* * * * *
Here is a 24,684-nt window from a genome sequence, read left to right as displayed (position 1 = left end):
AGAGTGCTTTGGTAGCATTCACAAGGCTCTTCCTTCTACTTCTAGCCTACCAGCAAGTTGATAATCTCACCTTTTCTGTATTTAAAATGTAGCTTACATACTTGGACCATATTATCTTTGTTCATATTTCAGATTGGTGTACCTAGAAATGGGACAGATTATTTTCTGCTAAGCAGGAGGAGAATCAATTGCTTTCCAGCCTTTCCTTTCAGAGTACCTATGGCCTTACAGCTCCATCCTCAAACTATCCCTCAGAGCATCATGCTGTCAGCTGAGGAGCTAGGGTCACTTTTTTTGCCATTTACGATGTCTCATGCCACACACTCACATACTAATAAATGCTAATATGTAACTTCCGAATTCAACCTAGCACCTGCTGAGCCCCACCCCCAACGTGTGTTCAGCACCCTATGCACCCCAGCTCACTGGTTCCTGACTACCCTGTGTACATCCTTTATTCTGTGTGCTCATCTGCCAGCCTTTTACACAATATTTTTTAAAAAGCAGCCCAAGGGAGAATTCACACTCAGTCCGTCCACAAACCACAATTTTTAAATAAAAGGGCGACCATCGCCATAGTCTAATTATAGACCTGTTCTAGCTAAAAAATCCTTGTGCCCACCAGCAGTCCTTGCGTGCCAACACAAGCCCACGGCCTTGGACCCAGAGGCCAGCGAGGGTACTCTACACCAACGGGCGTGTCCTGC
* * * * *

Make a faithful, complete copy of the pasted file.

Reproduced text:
Here is a 24,684-nt window from a genome sequence, read left to right as displayed (position 1 = left end):
AGAGTGCTTTGGTAGCATTCACAAGGCTCTTCCTTCTACTTCTAGCCTACCAGCAAGTTGATAATCTCACCTTTTCTGTATTTAAAATGTAGCTTACATACTTGGACCATATTATCTTTGTTCATATTTCAGATTGGTGTACCTAGAAATGGGACAGATTATTTTCTGCTAAGCAGGAGGAGAATCAATTGCTTTCCAGCCTTTCCTTTCAGAGTACCTATGGCCTTACAGCTCCATCCTCAAACTATCCCTCAGAGCATCATGCTGTCAGCTGAGGAGCTAGGGTCACTTTTTTTGCCATTTACGATGTCTCATGCCACACACTCACATACTAATAAATGCTAATATGTAACTTCCGAATTCAACCTAGCACCTGCTGAGCCCCACCCCCAACGTGTGTTCAGCACCCTATGCACCCCAGCTCACTGGTTCCTGACTACCCTGTGTACATCCTTTATTCTGTGTGCTCATCTGCCAGCCTTTTACACAATATTTTTTAAAAAGCAGCCCAAGGGAGAATTCACACTCAGTCCGTCCACAAACCACAATTTTTAAATAAAAGGGCGACCATCGCCATAGTCTAATTATAGACCTGTTCTAGCTAAAAAATCCTTGTGCCCACCAGCAGTCCTTGCGTGCCAACACAAGCCCACGGCCTTGGACCCAGAGGCCAGCGAGGGTACTCTACACCAACGGGCGTGTCCTGC